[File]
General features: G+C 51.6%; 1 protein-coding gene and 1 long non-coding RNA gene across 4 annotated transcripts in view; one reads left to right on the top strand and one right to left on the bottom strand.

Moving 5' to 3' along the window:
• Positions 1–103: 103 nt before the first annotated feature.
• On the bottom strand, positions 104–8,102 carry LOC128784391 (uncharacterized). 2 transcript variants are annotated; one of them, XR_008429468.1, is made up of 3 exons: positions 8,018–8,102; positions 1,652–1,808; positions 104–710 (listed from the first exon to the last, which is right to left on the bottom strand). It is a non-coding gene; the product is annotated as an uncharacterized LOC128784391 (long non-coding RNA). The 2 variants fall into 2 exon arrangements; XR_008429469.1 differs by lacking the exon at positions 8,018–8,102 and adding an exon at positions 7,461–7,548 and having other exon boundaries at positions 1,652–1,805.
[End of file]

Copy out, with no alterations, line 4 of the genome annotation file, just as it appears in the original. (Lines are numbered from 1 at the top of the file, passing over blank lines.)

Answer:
• On the bottom strand, positions 104–8,102 carry LOC128784391 (uncharacterized). 2 transcript variants are annotated; one of them, XR_008429468.1, is made up of 3 exons: positions 8,018–8,102; positions 1,652–1,808; positions 104–710 (listed from the first exon to the last, which is right to left on the bottom strand). It is a non-coding gene; the product is annotated as an uncharacterized LOC128784391 (long non-coding RNA). The 2 variants fall into 2 exon arrangements; XR_008429469.1 differs by lacking the exon at positions 8,018–8,102 and adding an exon at positions 7,461–7,548 and having other exon boundaries at positions 1,652–1,805.